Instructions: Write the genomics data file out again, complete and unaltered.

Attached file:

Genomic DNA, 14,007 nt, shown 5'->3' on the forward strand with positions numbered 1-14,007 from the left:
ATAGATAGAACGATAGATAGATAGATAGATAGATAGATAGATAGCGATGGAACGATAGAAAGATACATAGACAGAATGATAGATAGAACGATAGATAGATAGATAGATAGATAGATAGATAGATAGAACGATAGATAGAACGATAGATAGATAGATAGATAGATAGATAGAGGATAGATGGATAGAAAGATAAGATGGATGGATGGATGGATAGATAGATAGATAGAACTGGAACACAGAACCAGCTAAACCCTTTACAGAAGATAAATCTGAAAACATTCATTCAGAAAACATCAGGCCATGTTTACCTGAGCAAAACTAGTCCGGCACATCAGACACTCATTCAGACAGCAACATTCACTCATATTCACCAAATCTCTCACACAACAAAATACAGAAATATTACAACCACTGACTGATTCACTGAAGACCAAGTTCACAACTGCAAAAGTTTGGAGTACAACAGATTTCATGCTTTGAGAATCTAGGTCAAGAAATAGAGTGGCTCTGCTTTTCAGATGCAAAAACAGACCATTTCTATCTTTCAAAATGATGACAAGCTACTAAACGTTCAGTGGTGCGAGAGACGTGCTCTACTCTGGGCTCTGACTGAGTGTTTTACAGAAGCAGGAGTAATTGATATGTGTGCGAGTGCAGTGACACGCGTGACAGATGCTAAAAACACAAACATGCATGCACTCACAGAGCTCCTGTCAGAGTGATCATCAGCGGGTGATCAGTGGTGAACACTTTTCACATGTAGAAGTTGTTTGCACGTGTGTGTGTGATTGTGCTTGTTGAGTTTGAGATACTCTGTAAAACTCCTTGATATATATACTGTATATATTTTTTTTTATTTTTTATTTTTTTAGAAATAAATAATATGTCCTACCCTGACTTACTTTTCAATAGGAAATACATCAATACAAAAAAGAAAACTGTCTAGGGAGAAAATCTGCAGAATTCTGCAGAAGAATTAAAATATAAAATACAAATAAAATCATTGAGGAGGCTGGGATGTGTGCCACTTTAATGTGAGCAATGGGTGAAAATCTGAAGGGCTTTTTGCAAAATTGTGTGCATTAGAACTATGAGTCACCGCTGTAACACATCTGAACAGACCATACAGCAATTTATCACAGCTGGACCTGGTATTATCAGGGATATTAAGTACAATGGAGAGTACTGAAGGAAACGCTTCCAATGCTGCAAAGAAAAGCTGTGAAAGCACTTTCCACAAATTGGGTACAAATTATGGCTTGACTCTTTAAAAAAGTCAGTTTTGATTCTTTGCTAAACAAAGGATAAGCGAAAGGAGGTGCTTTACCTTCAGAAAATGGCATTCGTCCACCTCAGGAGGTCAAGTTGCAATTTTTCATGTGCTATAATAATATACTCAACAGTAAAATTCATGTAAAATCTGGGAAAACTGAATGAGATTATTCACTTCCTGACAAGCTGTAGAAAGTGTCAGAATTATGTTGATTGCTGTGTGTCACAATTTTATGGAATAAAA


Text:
Genomic DNA, 14,007 nt, shown 5'->3' on the forward strand with positions numbered 1-14,007 from the left:
ATAGATAGAACGATAGATAGATAGATAGATAGATAGATAGATAGCGATGGAACGATAGAAAGATACATAGACAGAATGATAGATAGAACGATAGATAGATAGATAGATAGATAGATAGATAGATAGAACGATAGATAGAACGATAGATAGATAGATAGATAGATAGATAGAGGATAGATGGATAGAAAGATAAGATGGATGGATGGATGGATAGATAGATAGATAGAACTGGAACACAGAACCAGCTAAACCCTTTACAGAAGATAAATCTGAAAACATTCATTCAGAAAACATCAGGCCATGTTTACCTGAGCAAAACTAGTCCGGCACATCAGACACTCATTCAGACAGCAACATTCACTCATATTCACCAAATCTCTCACACAACAAAATACAGAAATATTACAACCACTGACTGATTCACTGAAGACCAAGTTCACAACTGCAAAAGTTTGGAGTACAACAGATTTCATGCTTTGAGAATCTAGGTCAAGAAATAGAGTGGCTCTGCTTTTCAGATGCAAAAACAGACCATTTCTATCTTTCAAAATGATGACAAGCTACTAAACGTTCAGTGGTGCGAGAGACGTGCTCTACTCTGGGCTCTGACTGAGTGTTTTACAGAAGCAGGAGTAATTGATATGTGTGCGAGTGCAGTGACACGCGTGACAGATGCTAAAAACACAAACATGCATGCACTCACAGAGCTCCTGTCAGAGTGATCATCAGCGGGTGATCAGTGGTGAACACTTTTCACATGTAGAAGTTGTTTGCACGTGTGTGTGTGATTGTGCTTGTTGAGTTTGAGATACTCTGTAAAACTCCTTGATATATATACTGTATATATTTTTTTTTATTTTTTATTTTTTTAGAAATAAATAATATGTCCTACCCTGACTTACTTTTCAATAGGAAATACATCAATACAAAAAAGAAAACTGTCTAGGGAGAAAATCTGCAGAATTCTGCAGAAGAATTAAAATATAAAATACAAATAAAATCATTGAGGAGGCTGGGATGTGTGCCACTTTAATGTGAGCAATGGGTGAAAATCTGAAGGGCTTTTTGCAAAATTGTGTGCATTAGAACTATGAGTCACCGCTGTAACACATCTGAACAGACCATACAGCAATTTATCACAGCTGGACCTGGTATTATCAGGGATATTAAGTACAATGGAGAGTACTGAAGGAAACGCTTCCAATGCTGCAAAGAAAAGCTGTGAAAGCACTTTCCACAAATTGGGTACAAATTATGGCTTGACTCTTTAAAAAAGTCAGTTTTGATTCTTTGCTAAACAAAGGATAAGCGAAAGGAGGTGCTTTACCTTCAGAAAATGGCATTCGTCCACCTCAGGAGGTCAAGTTGCAATTTTTCATGTGCTATAATAATATACTCAACAGTAAAATTCATGTAAAATCTGGGAAAACTGAATGAGATTATTCACTTCCTGACAAGCTGTAGAAAGTGTCAGAATTATGTTGATTGCTGTGTGTCACAATTTTATGGAATAAAA